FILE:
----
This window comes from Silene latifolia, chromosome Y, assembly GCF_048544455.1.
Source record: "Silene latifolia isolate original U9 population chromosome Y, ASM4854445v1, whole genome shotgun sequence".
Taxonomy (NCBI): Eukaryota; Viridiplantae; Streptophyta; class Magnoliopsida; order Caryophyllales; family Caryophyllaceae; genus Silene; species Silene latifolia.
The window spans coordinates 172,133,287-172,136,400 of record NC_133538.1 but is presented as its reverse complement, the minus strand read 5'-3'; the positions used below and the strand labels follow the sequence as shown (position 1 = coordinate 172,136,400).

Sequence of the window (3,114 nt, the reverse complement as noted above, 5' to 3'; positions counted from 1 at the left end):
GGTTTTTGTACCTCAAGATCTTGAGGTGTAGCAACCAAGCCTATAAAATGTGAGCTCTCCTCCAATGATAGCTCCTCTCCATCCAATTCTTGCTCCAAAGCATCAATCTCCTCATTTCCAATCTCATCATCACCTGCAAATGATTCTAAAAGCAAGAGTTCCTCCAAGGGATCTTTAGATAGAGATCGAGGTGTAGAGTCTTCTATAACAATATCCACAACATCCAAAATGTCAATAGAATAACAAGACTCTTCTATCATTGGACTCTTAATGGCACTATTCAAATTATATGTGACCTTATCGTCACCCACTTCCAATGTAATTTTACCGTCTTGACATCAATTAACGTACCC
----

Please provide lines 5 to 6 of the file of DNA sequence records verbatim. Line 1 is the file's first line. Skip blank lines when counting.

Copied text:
Sequence of the window (3,114 nt, the reverse complement as noted above, 5' to 3'; positions counted from 1 at the left end):
GGTTTTTGTACCTCAAGATCTTGAGGTGTAGCAACCAAGCCTATAAAATGTGAGCTCTCCTCCAATGATAGCTCCTCTCCATCCAATTCTTGCTCCAAAGCATCAATCTCCTCATTTCCAATCTCATCATCACCTGCAAATGATTCTAAAAGCAAGAGTTCCTCCAAGGGATCTTTAGATAGAGATCGAGGTGTAGAGTCTTCTATAACAATATCCACAACATCCAAAATGTCAATAGAATAACAAGACTCTTCTATCATTGGACTCTTAATGGCACTATTCAAATTATATGTGACCTTATCGTCACCCACTTCCAATGTAATTTTACCGTCTTGACATCAATTAACGTACCC